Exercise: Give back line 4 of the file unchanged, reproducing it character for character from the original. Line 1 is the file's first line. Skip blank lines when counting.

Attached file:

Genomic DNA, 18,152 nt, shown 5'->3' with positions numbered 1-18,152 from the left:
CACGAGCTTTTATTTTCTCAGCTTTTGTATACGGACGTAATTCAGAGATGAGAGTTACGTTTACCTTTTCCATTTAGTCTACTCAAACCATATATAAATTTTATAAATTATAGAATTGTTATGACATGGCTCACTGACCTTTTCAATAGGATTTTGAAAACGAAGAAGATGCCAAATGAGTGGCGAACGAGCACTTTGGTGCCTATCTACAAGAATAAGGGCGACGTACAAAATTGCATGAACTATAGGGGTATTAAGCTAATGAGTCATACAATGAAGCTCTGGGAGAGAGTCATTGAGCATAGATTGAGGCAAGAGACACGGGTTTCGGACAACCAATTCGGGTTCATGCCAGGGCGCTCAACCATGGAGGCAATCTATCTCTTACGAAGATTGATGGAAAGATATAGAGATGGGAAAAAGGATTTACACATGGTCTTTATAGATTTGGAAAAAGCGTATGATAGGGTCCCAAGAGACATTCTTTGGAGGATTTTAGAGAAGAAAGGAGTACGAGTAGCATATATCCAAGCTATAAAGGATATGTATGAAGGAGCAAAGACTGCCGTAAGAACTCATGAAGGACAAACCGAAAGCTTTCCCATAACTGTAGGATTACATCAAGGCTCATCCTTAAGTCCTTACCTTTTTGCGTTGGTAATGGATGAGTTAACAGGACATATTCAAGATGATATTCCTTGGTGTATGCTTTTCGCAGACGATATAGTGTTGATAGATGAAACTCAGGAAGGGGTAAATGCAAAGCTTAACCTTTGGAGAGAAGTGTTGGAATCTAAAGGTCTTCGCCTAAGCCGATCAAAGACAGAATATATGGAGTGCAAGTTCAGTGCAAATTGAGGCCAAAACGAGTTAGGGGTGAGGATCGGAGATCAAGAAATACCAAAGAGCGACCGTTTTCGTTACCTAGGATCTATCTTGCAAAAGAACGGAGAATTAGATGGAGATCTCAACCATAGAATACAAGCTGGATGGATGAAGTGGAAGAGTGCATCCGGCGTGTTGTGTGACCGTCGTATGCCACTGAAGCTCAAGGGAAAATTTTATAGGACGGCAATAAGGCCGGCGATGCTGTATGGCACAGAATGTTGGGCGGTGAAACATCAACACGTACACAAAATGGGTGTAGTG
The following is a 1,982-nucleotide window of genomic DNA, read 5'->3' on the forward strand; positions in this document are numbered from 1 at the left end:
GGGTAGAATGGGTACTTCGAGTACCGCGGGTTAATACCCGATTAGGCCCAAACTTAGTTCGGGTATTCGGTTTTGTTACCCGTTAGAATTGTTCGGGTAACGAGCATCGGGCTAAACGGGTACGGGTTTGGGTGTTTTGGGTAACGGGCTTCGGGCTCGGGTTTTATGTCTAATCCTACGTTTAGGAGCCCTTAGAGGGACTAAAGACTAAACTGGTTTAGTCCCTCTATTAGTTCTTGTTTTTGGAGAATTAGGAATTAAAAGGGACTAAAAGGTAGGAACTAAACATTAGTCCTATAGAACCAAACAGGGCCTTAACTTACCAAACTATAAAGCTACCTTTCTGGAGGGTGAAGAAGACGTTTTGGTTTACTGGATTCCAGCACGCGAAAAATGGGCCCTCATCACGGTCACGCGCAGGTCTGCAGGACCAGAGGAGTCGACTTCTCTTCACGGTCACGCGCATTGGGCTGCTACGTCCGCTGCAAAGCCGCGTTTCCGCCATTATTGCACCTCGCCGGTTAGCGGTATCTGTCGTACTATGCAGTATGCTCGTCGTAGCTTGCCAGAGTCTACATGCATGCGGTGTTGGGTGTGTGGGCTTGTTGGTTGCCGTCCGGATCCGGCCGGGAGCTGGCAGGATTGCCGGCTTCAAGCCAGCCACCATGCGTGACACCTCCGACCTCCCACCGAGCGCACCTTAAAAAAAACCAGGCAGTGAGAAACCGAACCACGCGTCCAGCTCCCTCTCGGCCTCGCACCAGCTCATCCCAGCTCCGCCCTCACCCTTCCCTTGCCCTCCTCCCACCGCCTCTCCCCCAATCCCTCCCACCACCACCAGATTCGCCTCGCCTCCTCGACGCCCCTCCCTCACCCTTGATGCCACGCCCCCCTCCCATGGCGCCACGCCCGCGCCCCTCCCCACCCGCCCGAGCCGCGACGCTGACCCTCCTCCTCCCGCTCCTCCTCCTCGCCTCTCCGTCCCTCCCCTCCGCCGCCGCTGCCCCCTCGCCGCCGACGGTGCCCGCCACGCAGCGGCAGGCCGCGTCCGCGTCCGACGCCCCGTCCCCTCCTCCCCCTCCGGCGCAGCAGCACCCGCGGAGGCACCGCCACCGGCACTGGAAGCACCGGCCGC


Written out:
GGGTAGAATGGGTACTTCGAGTACCGCGGGTTAATACCCGATTAGGCCCAAACTTAGTTCGGGTATTCGGTTTTGTTACCCGTTAGAATTGTTCGGGTAACGAGCATCGGGCTAAACGGGTACGGGTTTGGGTGTTTTGGGTAACGGGCTTCGGGCTCGGGTTTTATGTCTAATCCTACGTTTAGGAGCCCTTAGAGGGACTAAAGACTAAACTGGTTTAGTCCCTCTATTAGTTCTTGTTTTTGGAGAATTAGGAATTAAAAGGGACTAAAAGGTAGGAACTAAACATTAGTCCTATAGAACCAAACAGGGCCTTAACTTACCAAACTATAAAGCTACCTTTCTGGAGGGTGAAGAAGACGTTTTGGTTTACTGGATTCCAGCACGCGAAAAATGGGCCCTCATCACGGTCACGCGCAGGTCTGCAGGACCAGAGGAGTCGACTTCTCTTCACGGTCACGCGCATTGGGCTGCTACGTCCGCTGCAAAGCCGCGTTTCCGCCATTATTGCACCTCGCCGGTTAGCGGTATCTGTCGTACTATGCAGTATGCTCGTCGTAGCTTGCCAGAGTCTACATGCATGCGGTGTTGGGTGTGTGGGCTTGTTGGTTGCCGTCCGGATCCGGCCGGGAGCTGGCAGGATTGCCGGCTTCAAGCCAGCCACCATGCGTGACACCTCCGACCTCCCACCGAGCGCACCTTAAAAAAAACCAGGCAGTGAGAAACCGAACCACGCGTCCAGCTCCCTCTCGGCCTCGCACCAGCTCATCCCAGCTCCGCCCTCACCCTTCCCTTGCCCTCCTCCCACCGCCTCTCCCCCAATCCCTCCCACCACCACCAGATTCGCCTCGCCTCCTCGACGCCCCTCCCTCACCCTTGATGCCACGCCCCCCTCCCATGGCGCCACGCCCGCGCCCCTCCCCACCCGCCCGAGCCGCGACGCTGACCCTCCTCCTCCCGCTCCTCCTCCTCGCCTCTCCGTCCCTCCCCTCCGCCGCCGCTGCCCCCTCGCCGCCGACGGTGCCCGCCACGCAGCGGCAGGCCGCGTCCGCGTCCGACGCCCCGTCCCCTCCTCCCCCTCCGGCGCAGCAGCACCCGCGGAGGCACCGCCACCGGCACTGGAAGCACCGGCCGC